Three in 10 workers are stressed about retirement, according to the 27th annual Retirement Confidence Survey released Tuesday by the Employee Benefit Research Institute and Greenwald & Associates.
Despite that, only four in 10 have tried to figure out what they will need when they retire, the survey found, although six in 10 have saved for retirement.
The share of workers feeling very or somewhat confident dipped to 60% from 64% in 2016, and came closer to the 59% in the 2015 survey.
Confidence rises to 75% for people with access to retirement savings programs at work. “Once again, it is one of the best ways for Americans to save for their retirement,” said Luke Vandermillen, vice president of retirement and income solutions at Principal Financial Group, a sponsor of the survey, in an interview.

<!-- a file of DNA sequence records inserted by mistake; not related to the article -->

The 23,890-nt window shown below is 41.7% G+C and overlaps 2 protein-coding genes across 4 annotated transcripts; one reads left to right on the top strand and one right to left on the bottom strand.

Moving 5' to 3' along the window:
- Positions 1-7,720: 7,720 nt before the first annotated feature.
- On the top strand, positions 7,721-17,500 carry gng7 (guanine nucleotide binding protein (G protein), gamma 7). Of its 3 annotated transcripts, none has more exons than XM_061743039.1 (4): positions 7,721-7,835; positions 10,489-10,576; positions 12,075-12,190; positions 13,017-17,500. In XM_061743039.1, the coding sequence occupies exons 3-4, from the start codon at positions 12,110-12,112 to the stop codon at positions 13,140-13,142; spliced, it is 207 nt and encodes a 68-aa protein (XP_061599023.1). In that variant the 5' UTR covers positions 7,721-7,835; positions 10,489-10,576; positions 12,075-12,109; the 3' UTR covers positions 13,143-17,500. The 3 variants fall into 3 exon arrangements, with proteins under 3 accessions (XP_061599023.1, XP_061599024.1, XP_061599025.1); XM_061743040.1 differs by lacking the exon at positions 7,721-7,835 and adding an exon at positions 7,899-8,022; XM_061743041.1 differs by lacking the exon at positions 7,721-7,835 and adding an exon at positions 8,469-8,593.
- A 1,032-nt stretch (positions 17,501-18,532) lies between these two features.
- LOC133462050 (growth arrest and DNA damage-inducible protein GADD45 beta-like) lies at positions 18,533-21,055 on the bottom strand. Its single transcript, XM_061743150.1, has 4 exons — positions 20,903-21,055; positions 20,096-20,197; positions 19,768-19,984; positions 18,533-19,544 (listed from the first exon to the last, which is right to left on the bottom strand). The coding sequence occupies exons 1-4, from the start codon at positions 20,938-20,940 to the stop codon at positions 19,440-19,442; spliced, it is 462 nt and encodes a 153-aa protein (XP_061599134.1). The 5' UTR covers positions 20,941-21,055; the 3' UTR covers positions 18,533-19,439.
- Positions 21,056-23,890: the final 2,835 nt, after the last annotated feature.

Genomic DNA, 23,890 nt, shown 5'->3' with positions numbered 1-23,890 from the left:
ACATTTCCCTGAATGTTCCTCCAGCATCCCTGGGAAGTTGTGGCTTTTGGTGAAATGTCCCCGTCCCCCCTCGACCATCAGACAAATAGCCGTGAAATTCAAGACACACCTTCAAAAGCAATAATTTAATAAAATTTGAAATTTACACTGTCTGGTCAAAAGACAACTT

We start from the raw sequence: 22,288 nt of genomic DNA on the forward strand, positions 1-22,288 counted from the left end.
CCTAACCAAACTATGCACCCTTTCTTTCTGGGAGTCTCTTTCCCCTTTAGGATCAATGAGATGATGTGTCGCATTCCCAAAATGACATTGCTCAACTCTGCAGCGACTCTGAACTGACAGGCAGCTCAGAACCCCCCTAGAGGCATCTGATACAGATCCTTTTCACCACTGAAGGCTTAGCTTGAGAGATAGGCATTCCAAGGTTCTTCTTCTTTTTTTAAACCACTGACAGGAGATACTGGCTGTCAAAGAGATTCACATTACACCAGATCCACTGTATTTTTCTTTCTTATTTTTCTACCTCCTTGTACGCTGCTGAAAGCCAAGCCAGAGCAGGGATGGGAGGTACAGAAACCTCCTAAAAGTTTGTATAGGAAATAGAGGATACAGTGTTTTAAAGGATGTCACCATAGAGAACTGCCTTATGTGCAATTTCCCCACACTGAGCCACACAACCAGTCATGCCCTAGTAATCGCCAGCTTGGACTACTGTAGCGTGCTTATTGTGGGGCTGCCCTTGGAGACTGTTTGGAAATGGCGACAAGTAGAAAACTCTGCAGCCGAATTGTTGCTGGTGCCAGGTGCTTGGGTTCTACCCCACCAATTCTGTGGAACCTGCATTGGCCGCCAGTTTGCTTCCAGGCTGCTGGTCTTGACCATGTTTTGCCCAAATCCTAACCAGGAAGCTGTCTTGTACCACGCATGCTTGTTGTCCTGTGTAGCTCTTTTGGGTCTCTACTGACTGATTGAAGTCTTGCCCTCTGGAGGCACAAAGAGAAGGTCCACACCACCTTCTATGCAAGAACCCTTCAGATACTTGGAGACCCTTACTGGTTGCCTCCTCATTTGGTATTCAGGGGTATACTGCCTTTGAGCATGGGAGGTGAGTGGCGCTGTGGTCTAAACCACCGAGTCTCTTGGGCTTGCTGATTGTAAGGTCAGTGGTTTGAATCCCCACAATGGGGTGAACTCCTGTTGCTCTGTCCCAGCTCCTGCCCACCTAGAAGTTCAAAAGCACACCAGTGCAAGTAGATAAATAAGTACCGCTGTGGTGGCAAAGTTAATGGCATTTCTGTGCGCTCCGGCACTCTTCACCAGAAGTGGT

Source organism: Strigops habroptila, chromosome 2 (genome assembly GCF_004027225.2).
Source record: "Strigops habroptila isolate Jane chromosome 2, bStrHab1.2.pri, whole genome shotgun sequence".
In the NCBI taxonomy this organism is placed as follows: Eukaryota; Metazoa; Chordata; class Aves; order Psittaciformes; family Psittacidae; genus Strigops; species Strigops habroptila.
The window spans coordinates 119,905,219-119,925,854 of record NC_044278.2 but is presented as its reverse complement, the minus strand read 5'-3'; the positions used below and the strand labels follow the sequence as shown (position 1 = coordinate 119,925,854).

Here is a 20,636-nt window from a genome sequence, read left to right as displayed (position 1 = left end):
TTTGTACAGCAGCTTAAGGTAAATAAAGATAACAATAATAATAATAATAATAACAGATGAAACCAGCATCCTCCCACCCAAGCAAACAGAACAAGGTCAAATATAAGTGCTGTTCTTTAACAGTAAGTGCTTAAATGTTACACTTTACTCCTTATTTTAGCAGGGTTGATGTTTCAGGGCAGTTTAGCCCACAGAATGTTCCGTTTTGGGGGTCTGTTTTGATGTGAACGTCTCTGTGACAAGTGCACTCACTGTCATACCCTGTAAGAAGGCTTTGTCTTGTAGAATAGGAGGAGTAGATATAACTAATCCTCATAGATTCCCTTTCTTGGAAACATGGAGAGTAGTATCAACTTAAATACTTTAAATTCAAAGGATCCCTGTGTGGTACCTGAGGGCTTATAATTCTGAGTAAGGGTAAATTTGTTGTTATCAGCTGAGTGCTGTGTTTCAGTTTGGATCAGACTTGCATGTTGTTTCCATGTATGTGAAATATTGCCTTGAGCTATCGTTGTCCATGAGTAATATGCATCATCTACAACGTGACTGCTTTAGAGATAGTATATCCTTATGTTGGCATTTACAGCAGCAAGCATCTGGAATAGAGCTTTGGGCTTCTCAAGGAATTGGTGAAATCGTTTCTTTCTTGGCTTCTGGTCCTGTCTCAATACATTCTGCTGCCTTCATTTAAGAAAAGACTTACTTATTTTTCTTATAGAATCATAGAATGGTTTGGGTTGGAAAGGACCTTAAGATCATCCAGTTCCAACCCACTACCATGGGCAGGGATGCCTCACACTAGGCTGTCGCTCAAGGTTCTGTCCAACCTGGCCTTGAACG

Retirement and other financial worries also affect the workplace, the survey found. Of the 30% of workers surveyed who said they worry about finances at work, half said they would be more productive if they didn't have to, and half of all workers surveyed said programs on retirement, financial planning and health care offered at work would help reduce the worry and increase productivity at work. Craig Copeland, EBRI senior research associate and co-author of the survey report, said workers' key concerns are debt, lack of a workplace retirement plan and low savings.
They survey also showed a continuing gap between when active workers expect to retire, at the median age of 65, and when they actually did retire, at the median age of 62. “To me, that's a very relevant point. It may not be your choice,” Mr. Vandermillen said.